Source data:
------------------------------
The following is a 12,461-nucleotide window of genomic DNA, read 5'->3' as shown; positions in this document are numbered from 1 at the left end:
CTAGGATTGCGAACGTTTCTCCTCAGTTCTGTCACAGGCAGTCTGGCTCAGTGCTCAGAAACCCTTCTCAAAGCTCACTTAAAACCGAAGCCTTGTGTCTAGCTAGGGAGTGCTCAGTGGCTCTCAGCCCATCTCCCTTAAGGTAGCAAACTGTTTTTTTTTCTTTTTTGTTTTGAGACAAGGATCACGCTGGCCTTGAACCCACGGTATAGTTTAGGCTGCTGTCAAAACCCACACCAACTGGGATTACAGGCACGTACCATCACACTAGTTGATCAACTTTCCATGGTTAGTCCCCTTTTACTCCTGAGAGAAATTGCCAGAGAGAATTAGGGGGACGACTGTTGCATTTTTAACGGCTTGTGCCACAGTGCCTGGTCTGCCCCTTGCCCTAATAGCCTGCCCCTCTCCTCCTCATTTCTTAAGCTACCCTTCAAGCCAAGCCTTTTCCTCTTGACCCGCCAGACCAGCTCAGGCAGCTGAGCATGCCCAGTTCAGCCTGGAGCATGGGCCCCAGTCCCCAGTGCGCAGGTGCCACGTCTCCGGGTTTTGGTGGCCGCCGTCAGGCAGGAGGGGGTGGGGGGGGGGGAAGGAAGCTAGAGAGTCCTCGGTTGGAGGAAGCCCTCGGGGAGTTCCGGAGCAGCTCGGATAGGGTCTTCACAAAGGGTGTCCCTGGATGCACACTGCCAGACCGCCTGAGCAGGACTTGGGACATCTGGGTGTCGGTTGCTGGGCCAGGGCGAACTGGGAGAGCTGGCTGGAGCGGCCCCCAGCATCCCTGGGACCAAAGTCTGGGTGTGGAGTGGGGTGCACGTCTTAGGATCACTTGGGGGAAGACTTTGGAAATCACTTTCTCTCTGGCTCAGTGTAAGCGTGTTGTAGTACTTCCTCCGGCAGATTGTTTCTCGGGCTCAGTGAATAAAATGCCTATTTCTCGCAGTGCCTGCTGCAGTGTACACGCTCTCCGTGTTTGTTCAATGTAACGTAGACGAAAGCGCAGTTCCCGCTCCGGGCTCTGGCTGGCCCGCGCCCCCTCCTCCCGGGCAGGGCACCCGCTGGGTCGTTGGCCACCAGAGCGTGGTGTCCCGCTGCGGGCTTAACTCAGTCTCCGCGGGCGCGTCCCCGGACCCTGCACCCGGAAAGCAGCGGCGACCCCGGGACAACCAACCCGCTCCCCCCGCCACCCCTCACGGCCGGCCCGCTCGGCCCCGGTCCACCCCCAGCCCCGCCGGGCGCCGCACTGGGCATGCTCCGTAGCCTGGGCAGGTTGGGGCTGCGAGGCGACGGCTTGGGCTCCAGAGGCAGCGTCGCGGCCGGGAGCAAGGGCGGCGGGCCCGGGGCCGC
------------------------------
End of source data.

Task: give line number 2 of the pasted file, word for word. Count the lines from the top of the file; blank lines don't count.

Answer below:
CTAGGATTGCGAACGTTTCTCCTCAGTTCTGTCACAGGCAGTCTGGCTCAGTGCTCAGAAACCCTTCTCAAAGCTCACTTAAAACCGAAGCCTTGTGTCTAGCTAGGGAGTGCTCAGTGGCTCTCAGCCCATCTCCCTTAAGGTAGCAAACTGTTTTTTTTTCTTTTTTGTTTTGAGACAAGGATCACGCTGGCCTTGAACCCACGGTATAGTTTAGGCTGCTGTCAAAACCCACACCAACTGGGATTACAGGCACGTACCATCACACTAGTTGATCAACTTTCCATGGTTAGTCCCCTTTTACTCCTGAGAGAAATTGCCAGAGAGAATTAGGGGGACGACTGTTGCATTTTTAACGGCTTGTGCCACAGTGCCTGGTCTGCCCCTTGCCCTAATAGCCTGCCCCTCTCCTCCTCATTTCTTAAGCTACCCTTCAAGCCAAGCCTTTTCCTCTTGACCCGCCAGACCAGCTCAGGCAGCTGAGCATGCCCAGTTCAGCCTGGAGCATGGGCCCCAGTCCCCAGTGCGCAGGTGCCACGTCTCCGGGTTTTGGTGGCCGCCGTCAGGCAGGAGGGGGTGGGGGGGGGGGAAGGAAGCTAGAGAGTCCTCGGTTGGAGGAAGCCCTCGGGGAGTTCCGGAGCAGCTCGGATAGGGTCTTCACAAAGGGTGTCCCTGGATGCACACTGCCAGACCGCCTGAGCAGGACTTGGGACATCTGGGTGTCGGTTGCTGGGCCAGGGCGAACTGGGAGAGCTGGCTGGAGCGGCCCCCAGCATCCCTGGGACCAAAGTCTGGGTGTGGAGTGGGGTGCACGTCTTAGGATCACTTGGGGGAAGACTTTGGAAATCACTTTCTCTCTGGCTCAGTGTAAGCGTGTTGTAGTACTTCCTCCGGCAGATTGTTTCTCGGGCTCAGTGAATAAAATGCCTATTTCTCGCAGTGCCTGCTGCAGTGTACACGCTCTCCGTGTTTGTTCAATGTAACGTAGACGAAAGCGCAGTTCCCGCTCCGGGCTCTGGCTGGCCCGCGCCCCCTCCTCCCGGGCAGGGCACCCGCTGGGTCGTTGGCCACCAGAGCGTGGTGTCCCGCTGCGGGCTTAACTCAGTCTCCGCGGGCGCGTCCCCGGACCCTGCACCCGGAAAGCAGCGGCGACCCCGGGACAACCAACCCGCTCCCCCCGCCACCCCTCACGGCCGGCCCGCTCGGCCCCGGTCCACCCCCAGCCCCGCCGGGCGCCGCACTGGGCATGCTCCGTAGCCTGGGCAGGTTGGGGCTGCGAGGCGACGGCTTGGGCTCCAGAGGCAGCGTCGCGGCCGGGAGCAAGGGCGGCGGGCCCGGGGCCGC